Recently Discovered Parasitic Wasp Is Enemy of Serious Alien Pest in North America

Female Idris elba

Female wasp of the newly described species Idris elba (holotype specimen). Credit: Elijah J. Talamas

While a mention of the British movie and music star is missing in its description, the species — named Idris elba — might prove to be a Heimdall-like ‘protector’ for many crops.

A parasitic wasp was recently discovered in Guanajuato, Mexico, where it was found to parasitize the eggs of an invasive stink bug, known as the bagrada bug, which is a major pest of cruciferous vegetables. A research team from Colegio de Postgraduados (Mexico), Agriculture and Agri-Food Canada (AAFC), and the Florida State Collection of Arthropods (FSCA) collaborated to publish a study on the biology of this species, Idris elba, and describe it as a species new to science.

The genus Idris was described in 1856 and now contains over 300 species and many more species are still undescribed. Species of Idris were previously known to only parasitize spider eggs. It was thus very unexpected when specimens of Idris were found to emerge from eggs of the bagrada bug by Dr. Refugio Lomeli-Flores and his team in Guanajuato. Advanced methods in molecular forensics were used by Dr. Tara Gariepy (AAFC) to match the DNA of the adult wasp with DNA left behind in the stink bug egg from which it emerged, independently confirming the results. The specimens were then sent to taxonomist, Dr. Elijah Talamas (FSCA), who determined that it was an undescribed species.

Non-Parasitized Vs. Parasitized Bagrada Bug Egg

Non-parasitized (left) compared with a parasitized (right) bagrada bug egg, where an Idris elba wasp was observed to emerge. Credit: Elijah J. Talamas

The discovery of this wasp marks an important step toward the development of efficient and natural control of the stink bug species Bagrada hilaris in North America. Commonly known as the bagrada bug, it is native to Africa, but is already an established and important pest of over 74 plant species in India, southern Europe, southern Asia and the Middle East. Across the Atlantic, it has been known since 2008, when it was reported from Los Angeles, California (USA), followed by records from Coahuila state, Mexico, in 2014. Three years later, it was also found in the state of Guanajuato, which is responsible for over 70% of the country’s broccoli production, as well as the major import of broccoli and cauliflower in the USA and Canada. So far, measures to halt the bug’s invasion have proven largely ineffective, and its distribution is expected to reach new ecosystems of economical importance.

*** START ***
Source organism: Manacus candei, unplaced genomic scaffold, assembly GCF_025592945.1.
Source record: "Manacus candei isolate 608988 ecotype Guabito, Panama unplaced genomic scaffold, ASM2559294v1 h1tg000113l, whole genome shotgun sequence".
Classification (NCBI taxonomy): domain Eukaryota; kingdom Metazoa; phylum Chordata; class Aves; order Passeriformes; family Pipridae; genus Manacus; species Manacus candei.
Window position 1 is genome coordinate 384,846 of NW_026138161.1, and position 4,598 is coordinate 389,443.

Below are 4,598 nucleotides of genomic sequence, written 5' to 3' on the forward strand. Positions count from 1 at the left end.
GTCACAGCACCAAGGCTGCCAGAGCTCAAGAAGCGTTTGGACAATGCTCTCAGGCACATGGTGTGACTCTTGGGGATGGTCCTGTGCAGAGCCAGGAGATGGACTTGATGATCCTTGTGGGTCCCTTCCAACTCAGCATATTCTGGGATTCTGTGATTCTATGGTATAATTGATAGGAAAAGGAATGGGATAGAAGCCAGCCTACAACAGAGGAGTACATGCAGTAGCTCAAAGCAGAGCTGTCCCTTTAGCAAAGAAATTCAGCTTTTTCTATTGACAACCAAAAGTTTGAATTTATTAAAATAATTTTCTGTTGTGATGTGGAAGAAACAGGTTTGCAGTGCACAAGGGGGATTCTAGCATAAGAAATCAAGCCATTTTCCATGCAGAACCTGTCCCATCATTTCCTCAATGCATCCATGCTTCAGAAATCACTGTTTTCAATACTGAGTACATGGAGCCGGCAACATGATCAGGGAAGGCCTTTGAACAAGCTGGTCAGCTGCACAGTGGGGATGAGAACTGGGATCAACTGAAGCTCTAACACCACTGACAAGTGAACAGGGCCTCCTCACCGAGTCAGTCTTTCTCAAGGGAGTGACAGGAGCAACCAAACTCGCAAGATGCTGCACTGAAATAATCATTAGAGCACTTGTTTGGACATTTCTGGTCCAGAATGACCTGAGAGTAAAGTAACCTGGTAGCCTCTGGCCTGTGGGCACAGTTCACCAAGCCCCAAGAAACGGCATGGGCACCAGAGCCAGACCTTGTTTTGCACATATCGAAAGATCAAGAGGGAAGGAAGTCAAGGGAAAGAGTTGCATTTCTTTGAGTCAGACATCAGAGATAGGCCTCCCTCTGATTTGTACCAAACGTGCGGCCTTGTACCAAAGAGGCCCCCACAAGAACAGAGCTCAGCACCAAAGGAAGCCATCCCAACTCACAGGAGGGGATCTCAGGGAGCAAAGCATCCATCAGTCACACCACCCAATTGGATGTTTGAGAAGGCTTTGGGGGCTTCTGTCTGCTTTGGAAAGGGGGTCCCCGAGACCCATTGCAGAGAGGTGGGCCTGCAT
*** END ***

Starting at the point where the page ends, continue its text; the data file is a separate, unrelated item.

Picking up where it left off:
While not unheard of, it is uncommon for native parasitoids to attack an introduced host. Idris elba is exceptional because it demonstrates that these wasps can make the leap from parasitizing the eggs of spiders to the eggs of stink bugs. Having rejected the possibility of the species having been introduced alongside its host, the scientists note that the unexpected association could be either the result of a broad host range, or a case of lucky confusion, where the parasitoid tends to mistake the eggs of the stink bug for those of a spider.

It is no coincidence that this wasp has the species name “elba.” Dr. Talamas explained that explicitly naming the species after Idris Elba (the actor), also known as a patronym, would have to follow Latin grammar and become Idris elbai. By treating the second name as an arbitrary combination of letters, the grammar was avoided.

Four-time Golden Globe nominee for Best Actor, Idris Elba is a famous British actor, producer, writer, singer, DJ, and producer, best known for a long list of blockbusters, including a good number of superhero movies, such as the Marvel series inspired by the myths of the Norse god Thor. There, Elba stars as Heimdall, whose almost namesake: Heimdallr, is a Norse deity believed to be the sole protector of the bridge linking the human world and the realm of the gods.


Reference: “Field studies and molecular forensics identify a new association: Idris elba Talamas, sp. nov. parasitizes the eggs of Bagrada hilaris (Burmeister)” by J. Refugio Lomeli-Flores, Susana Eva Rodríguez-Rodríguez, Esteban Rodríguez-Levya, Héctor González-Hernández, Tara D. Gariepy and Elijah J. Talamas, 18 November 2019, Journal of Hymenoptera Research.
DOI: 10.3897/jhr.73.38025

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